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Attention Deficit/hyperactivity disorder (ADHD) is a common disorder that affects 1 in 10 children and often continues into adulthood.
Adults with ADHD may not have been diagnosed as a child but may have had lifelong struggles with:
ADHD’s origins are biological and genetic, and ADHD often runs in families.
Adults with ADHD have a hard time with sustained attention, inhibition, and maintaining motivation. Therefore, they have trouble following through with plans to reach a goal. An adult with ADHD
may show one or more of these symptoms:
Easily distracted, mind wanders.
Misses or forgets important details.
Work may be sloppy or careless.
Starts projects but does not finish.
Frequently moving while seated.
Physically and mentally restless.
Appears “on the go”.
Trouble holding back behavior or comments.
Trouble listening to others.
Acts without thinking.
It is common for adults with ADHD to also:
Other learning disorders
The Biggest Problem
People with ADHD show difficulty at the point of performance. They know what to do but have trouble getting themselves to do it and/or maintain it over time.
Adults with ADHD often struggle with:
Delaying satisfaction to achieve long term goals.
Job instability and keeping employment.
Controlling emotions and showing sympathy.
Marriage satisfaction, partner relationships.
ADHD may be diagnosed through a combination of assessment tools including:
Self-report and collateral questionnaires.
Psychiatric or psychological evaluation.
Ask your doctor for more information.
There are many ways to address adult ADHD. These include medicines, individual and couples therapy and develop strategies and systems.
Usually, a combination of therapies is most effective. It is important to work with your doctor to develop the best approach for you. This may take some trial and error.
There are many medicines that may be prescribed. One type of medicine found to be effective in most patients are called stimulants. These medicines help people with ADHD improve focus, sustain attention, and control impulsive behavior. However, they may not be good for patients who have heart problems. Patients taking stimulants do not get “high”. Other non-stimulant medicines are also available.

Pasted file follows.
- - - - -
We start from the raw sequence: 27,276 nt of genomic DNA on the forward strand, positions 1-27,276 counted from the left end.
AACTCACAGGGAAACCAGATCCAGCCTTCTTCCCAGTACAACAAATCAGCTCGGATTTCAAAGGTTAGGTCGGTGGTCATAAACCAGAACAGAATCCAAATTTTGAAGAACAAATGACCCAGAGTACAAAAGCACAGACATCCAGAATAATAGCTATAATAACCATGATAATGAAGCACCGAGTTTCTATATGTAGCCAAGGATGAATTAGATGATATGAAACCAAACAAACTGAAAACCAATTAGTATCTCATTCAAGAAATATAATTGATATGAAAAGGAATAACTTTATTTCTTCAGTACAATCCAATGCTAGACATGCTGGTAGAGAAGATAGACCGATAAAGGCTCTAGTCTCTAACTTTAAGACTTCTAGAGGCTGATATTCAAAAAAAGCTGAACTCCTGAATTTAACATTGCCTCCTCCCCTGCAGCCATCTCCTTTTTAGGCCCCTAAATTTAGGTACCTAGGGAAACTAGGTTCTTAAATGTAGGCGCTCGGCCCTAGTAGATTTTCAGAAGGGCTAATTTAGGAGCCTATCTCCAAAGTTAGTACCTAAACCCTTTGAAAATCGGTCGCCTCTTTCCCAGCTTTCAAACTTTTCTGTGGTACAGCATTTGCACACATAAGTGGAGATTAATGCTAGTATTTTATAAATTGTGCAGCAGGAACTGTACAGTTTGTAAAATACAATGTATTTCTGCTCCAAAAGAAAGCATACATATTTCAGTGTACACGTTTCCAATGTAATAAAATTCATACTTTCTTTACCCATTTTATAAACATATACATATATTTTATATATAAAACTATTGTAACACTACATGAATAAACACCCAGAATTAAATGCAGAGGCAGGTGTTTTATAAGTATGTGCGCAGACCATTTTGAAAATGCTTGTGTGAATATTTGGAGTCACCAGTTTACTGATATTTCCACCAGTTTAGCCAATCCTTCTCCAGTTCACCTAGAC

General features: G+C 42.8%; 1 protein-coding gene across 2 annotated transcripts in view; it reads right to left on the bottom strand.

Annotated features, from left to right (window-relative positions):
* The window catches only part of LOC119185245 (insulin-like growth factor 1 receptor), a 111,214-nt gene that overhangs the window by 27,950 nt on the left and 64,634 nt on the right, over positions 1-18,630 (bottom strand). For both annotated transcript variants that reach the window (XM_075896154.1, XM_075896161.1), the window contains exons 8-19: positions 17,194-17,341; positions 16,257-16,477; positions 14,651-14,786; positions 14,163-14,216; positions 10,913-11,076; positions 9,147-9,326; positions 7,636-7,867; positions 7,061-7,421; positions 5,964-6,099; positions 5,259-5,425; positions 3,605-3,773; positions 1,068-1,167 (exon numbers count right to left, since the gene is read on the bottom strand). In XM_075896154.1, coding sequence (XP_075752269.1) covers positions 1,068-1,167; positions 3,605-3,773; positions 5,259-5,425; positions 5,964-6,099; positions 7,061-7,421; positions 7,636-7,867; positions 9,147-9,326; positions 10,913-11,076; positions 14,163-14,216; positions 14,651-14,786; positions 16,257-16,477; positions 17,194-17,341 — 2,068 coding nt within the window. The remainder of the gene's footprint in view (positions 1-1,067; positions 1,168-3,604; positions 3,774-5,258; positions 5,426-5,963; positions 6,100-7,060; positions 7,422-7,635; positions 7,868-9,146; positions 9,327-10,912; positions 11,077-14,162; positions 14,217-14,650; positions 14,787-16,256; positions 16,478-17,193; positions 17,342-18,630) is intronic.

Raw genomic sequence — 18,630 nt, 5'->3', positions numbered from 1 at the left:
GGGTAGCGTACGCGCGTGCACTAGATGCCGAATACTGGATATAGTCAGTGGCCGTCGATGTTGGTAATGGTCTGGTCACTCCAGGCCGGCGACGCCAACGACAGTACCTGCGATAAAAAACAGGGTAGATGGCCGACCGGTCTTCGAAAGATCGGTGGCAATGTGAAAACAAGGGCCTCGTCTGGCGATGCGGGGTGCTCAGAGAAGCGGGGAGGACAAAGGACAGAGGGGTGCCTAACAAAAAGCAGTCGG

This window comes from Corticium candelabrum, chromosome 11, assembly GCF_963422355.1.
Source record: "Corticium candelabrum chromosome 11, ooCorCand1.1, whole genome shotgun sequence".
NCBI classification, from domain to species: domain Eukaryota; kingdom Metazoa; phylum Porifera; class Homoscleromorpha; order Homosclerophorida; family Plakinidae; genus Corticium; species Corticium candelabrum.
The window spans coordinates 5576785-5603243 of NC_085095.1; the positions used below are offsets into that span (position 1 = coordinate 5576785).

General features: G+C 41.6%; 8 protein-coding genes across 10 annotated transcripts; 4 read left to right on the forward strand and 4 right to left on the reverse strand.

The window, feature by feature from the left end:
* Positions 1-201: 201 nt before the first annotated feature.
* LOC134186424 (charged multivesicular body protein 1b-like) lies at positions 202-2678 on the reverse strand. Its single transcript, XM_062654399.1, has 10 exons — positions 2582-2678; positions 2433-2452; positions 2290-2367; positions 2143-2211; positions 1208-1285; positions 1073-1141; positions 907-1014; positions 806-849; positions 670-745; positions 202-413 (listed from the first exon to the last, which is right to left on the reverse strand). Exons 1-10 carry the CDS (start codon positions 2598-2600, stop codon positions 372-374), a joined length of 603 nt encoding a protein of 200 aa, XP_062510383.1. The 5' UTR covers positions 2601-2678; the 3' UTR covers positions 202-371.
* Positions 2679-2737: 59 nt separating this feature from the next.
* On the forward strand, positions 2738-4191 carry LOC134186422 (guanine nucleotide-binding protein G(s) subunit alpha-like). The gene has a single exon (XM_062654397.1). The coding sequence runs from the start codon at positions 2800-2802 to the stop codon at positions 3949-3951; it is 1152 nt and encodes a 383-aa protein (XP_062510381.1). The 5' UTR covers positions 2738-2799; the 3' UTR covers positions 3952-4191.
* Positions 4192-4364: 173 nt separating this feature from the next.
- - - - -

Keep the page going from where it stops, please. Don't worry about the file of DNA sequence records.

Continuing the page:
Your doctor or psychiatrist will help find the medicine or combination of medicines and the dose that work best for you. While you are taking medicines, it is important to have regular check-ups with your doctor or psychiatrist to track how well it is working. It is important not to share your medicines with others.
Behavior therapy helps patients develop strategies to optimally address areas of difficulties. These may include:
Dividing large tasks into smaller parts and finish one part at a time.
Schedule breaks after 20-30 minutes.
Work with music in the background.
Giving yourself “rewards” when one task is complete.
Use checklists to track tasks.
Offering yourself self-compassion.
People with ADHD benefit from using systems to assist with complex or repeated tasks. These could include:
Setting bills on automatic bill pay.
Use a medicine box with alarms.
Use both a planner and a shared calendar with alarms.
Use automatic oral reminders.
Use navigation devices when driving.
Develop structured schedules and routines.
Ensure self-responsibility, avoid excuses.
Factors that Contribute to Success:
Accept that your brain works differently.
Engage in activities you do well and that bring you joy and satisfaction.
Exercise regularly, at least 3x weekly.
Counseling to manage mood issues.
Couples counseling to develop communication and other strategies to help optimize interactions with your partner.
Avoid excessive alcohol.
Regular sleep routine, plenty of rest.
Avoid too much gaming, internet use.
Many people with ADHD are successful. Individual success usually depends on using strategies and systems that work well for you and your family.
For more information: